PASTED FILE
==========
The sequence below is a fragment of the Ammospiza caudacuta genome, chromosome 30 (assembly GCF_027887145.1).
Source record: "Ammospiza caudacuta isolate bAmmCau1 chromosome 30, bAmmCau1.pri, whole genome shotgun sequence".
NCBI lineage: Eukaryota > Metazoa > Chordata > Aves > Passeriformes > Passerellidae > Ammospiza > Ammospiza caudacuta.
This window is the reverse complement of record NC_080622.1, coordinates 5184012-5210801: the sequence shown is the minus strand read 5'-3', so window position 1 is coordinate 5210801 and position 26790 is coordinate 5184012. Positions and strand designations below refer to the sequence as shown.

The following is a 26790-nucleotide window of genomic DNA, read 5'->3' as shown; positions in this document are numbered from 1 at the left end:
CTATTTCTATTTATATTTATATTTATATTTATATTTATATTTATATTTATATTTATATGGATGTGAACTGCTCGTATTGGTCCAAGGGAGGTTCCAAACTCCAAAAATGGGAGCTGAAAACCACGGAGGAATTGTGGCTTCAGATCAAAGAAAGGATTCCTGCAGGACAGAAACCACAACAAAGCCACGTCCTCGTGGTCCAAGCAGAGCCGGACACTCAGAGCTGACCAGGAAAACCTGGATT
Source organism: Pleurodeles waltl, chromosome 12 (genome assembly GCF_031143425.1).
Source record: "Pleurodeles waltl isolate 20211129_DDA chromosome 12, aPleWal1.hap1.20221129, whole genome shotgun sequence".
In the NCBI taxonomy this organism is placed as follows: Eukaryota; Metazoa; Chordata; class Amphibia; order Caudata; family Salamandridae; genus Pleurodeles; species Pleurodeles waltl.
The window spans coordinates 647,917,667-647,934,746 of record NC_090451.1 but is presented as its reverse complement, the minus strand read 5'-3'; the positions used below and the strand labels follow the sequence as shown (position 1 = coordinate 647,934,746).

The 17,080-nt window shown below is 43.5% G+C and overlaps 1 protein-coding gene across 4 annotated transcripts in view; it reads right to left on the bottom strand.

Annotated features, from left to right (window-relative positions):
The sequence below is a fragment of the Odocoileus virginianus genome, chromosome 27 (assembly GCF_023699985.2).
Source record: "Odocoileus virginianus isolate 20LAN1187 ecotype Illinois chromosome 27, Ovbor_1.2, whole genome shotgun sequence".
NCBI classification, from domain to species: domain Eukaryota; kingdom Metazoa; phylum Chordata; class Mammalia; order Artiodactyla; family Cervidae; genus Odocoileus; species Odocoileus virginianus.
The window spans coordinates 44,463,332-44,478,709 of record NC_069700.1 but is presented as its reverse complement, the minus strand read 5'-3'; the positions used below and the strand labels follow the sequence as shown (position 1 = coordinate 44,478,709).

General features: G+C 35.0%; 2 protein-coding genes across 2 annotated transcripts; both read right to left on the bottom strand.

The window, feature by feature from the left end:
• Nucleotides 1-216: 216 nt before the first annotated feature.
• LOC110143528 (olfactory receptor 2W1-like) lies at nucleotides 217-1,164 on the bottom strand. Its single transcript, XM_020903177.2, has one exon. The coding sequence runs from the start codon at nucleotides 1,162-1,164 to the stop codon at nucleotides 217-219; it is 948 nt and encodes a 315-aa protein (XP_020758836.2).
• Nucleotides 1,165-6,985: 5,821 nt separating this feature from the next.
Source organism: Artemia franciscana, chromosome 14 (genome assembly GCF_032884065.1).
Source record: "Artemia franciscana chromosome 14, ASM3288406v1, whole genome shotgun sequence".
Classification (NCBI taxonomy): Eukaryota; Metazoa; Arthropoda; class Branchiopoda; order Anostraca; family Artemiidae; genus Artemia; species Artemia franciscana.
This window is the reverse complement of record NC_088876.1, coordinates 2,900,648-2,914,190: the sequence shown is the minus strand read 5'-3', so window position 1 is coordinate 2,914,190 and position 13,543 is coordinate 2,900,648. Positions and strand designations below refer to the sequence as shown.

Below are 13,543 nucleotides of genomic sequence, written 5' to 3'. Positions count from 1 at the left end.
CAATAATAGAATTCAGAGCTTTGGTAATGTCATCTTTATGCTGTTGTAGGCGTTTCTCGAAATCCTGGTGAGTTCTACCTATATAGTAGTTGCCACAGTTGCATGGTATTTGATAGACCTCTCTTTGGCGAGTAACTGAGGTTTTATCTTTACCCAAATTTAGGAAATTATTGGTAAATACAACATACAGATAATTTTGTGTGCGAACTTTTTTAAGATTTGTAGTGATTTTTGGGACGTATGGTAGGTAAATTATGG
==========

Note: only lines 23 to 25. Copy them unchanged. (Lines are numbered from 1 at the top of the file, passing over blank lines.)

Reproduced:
Source record: "Artemia franciscana chromosome 14, ASM3288406v1, whole genome shotgun sequence".
Classification (NCBI taxonomy): Eukaryota; Metazoa; Arthropoda; class Branchiopoda; order Anostraca; family Artemiidae; genus Artemia; species Artemia franciscana.
This window is the reverse complement of record NC_088876.1, coordinates 2,900,648-2,914,190: the sequence shown is the minus strand read 5'-3', so window position 1 is coordinate 2,914,190 and position 13,543 is coordinate 2,900,648. Positions and strand designations below refer to the sequence as shown.